—ET TU CUM JESU GALILAEO ERAS.

And all hearts were touched and turned to her voice, shining like a young star, shining clearer as the voice intoned the proparoxytone and more faintly as the cadence died.

The singing ceased. They went on together, Cranly repeating in strongly stressed rhythm the end of the refrain:

And when we are married,
O, how happy we’ll be
For I love sweet Rosie O’Grady
And Rosie O’Grady loves me.

—There’s real poetry for you, he said. There’s real love.

He glanced sideways at Stephen with a strange smile and said:

—Do you consider that poetry? Or do you know what the words mean?

—I want to see Rosie first, said Stephen.

—She’s easy to find, Cranly said.

His hat had come down on his forehead. He shoved it back and in the shadow of the trees Stephen saw his pale face, framed by the dark, and his large dark eyes. Yes. His face was handsome and his body was strong and hard. He had spoken of a mother’s love. He felt then the sufferings of women, the weaknesses of their bodies and souls; and would shield them with a strong and resolute arm and bow his mind to them.

Away then: it is time to go. A voice spoke softly to Stephen’s lonely heart, bidding him go and telling him that his friendship was coming to an end. Yes; he would go. He could not strive against another. He knew his part.

—Probably I shall go away, he said.

—Where? Cranly asked.

—Where I can, Stephen said.

—Yes, Cranly said. It might be difficult for you to live here now. But is it that makes you go?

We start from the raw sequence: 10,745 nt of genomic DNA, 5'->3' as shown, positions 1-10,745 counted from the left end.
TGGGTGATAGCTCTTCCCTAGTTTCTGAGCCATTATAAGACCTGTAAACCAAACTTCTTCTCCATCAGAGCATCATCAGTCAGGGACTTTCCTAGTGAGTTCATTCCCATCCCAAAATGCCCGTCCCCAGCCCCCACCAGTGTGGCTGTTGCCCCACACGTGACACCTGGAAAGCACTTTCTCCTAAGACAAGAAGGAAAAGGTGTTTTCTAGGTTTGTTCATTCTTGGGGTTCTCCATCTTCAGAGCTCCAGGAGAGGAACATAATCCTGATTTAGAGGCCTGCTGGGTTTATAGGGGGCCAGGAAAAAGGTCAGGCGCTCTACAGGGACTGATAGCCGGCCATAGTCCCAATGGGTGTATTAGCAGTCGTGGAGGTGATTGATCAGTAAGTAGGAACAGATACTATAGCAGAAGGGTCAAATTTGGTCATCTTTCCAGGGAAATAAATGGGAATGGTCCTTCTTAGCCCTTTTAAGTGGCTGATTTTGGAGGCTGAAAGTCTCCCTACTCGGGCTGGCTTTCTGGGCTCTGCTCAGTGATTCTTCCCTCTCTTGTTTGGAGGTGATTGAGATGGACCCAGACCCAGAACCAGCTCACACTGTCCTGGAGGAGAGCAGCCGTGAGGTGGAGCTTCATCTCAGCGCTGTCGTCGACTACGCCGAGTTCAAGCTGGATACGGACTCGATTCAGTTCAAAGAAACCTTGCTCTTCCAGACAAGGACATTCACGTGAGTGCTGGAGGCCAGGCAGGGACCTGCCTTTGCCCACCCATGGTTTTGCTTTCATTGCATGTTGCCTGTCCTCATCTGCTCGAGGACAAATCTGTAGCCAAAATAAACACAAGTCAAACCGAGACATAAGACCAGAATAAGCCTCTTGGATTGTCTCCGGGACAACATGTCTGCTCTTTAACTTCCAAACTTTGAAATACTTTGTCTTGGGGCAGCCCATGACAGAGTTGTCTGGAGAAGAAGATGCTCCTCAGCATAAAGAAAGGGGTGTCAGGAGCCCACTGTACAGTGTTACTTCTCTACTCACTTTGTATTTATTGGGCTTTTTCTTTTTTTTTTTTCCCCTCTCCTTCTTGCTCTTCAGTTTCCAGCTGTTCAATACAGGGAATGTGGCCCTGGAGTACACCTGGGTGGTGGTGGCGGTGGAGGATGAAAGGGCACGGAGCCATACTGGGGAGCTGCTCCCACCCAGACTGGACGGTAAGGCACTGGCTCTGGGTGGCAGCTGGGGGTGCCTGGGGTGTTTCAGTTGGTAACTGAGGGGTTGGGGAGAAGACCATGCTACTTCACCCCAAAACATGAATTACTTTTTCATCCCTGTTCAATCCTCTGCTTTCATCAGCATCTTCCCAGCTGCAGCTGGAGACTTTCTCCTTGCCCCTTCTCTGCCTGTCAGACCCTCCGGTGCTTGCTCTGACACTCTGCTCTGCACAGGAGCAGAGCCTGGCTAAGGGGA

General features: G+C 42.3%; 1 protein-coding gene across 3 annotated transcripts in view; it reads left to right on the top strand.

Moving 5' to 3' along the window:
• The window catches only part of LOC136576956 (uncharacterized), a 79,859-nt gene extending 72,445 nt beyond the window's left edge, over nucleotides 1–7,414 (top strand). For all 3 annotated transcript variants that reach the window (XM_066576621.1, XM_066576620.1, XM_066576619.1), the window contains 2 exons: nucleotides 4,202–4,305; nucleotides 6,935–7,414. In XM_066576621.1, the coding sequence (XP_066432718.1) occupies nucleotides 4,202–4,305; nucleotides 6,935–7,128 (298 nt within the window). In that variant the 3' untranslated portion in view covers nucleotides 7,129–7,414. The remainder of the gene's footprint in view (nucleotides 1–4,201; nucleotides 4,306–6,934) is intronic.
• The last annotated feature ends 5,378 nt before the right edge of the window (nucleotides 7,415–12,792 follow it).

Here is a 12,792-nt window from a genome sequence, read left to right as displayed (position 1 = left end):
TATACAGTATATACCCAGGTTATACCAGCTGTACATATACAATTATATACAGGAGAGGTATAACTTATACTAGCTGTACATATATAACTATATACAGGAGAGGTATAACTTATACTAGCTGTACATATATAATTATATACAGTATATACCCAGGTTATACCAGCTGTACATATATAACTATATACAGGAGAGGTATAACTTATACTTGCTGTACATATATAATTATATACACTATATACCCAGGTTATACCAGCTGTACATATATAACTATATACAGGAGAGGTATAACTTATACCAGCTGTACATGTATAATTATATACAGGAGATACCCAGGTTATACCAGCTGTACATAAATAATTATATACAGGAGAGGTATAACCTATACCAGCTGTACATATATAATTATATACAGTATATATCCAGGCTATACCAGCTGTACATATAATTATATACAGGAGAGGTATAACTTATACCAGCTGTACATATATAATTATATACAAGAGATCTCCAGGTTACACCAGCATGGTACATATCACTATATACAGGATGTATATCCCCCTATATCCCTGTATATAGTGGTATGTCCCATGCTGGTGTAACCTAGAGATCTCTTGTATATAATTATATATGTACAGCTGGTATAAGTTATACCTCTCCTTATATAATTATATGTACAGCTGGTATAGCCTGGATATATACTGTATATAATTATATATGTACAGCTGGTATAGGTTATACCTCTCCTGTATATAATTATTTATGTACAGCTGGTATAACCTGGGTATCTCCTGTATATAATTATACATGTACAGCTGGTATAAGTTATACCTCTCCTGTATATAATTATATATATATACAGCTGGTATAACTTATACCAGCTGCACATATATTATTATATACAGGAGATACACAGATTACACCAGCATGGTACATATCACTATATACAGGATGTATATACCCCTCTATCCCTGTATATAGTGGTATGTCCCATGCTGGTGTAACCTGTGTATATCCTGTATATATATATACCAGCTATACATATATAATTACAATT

—I have to go, Stephen answered.

—Because, Cranly continued, you need not look upon yourself as driven away if you do not wish to go or as a heretic or an outlaw. There are many good believers who think as you do. Would that surprise you? The church is not the stone building nor even the clergy and their dogmas. It is the whole mass of those born into it. I don’t know what you wish to do in life. Is it what you told me the night we were standing outside Harcourt Street station?

—Yes, Stephen said, smiling in spite of himself at Cranly’s way of remembering thoughts in connexion with places. The night you spent half an hour wrangling with Doherty about the shortest way from Sallygap to Larras.

—Pothead! Cranly said with calm contempt. What does he know about the way from Sallygap to Larras? Or what does he know about anything for that matter? And the big slobbering washing-pot head of him!

He broke into a loud long laugh.

—Well? Stephen said. Do you remember the rest?

—What you said, is it? Cranly asked. Yes, I remember it. To discover the mode of life or of art whereby your spirit could express itself in unfettered freedom.

Stephen raised his hat in acknowledgement.

—Freedom! Cranly repeated. But you are not free enough yet to commit a sacrilege. Tell me would you rob?